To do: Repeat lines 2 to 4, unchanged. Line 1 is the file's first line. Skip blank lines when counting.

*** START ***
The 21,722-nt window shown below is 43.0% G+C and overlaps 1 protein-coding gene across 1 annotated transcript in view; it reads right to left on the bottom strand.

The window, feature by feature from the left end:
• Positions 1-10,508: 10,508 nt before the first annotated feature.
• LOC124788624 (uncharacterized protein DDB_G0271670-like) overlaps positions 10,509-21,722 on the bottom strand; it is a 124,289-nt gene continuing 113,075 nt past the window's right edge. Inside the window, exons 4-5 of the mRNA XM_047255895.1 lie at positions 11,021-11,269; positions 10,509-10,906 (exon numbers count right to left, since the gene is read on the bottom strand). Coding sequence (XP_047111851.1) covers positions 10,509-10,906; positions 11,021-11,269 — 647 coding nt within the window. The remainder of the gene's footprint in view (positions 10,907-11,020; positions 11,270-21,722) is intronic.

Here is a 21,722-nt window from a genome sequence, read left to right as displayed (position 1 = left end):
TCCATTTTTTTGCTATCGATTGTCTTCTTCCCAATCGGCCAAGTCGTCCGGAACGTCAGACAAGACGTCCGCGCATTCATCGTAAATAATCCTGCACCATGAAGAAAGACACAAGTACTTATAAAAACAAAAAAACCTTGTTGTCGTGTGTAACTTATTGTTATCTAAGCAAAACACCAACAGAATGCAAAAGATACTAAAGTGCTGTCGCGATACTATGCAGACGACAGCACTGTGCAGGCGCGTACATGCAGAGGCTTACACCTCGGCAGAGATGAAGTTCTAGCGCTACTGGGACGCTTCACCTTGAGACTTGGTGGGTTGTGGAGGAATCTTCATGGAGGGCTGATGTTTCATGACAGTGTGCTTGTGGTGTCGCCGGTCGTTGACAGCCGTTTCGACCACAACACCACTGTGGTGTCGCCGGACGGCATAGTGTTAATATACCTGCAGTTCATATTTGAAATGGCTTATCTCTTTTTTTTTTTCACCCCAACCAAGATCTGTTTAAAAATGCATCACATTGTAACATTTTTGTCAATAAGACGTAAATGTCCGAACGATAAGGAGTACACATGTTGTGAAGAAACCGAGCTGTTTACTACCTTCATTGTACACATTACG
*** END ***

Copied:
The window, feature by feature from the left end:
• Positions 1-10,508: 10,508 nt before the first annotated feature.
• LOC124788624 (uncharacterized protein DDB_G0271670-like) overlaps positions 10,509-21,722 on the bottom strand; it is a 124,289-nt gene continuing 113,075 nt past the window's right edge. Inside the window, exons 4-5 of the mRNA XM_047255895.1 lie at positions 11,021-11,269; positions 10,509-10,906 (exon numbers count right to left, since the gene is read on the bottom strand). Coding sequence (XP_047111851.1) covers positions 10,509-10,906; positions 11,021-11,269 — 647 coding nt within the window. The remainder of the gene's footprint in view (positions 10,907-11,020; positions 11,270-21,722) is intronic.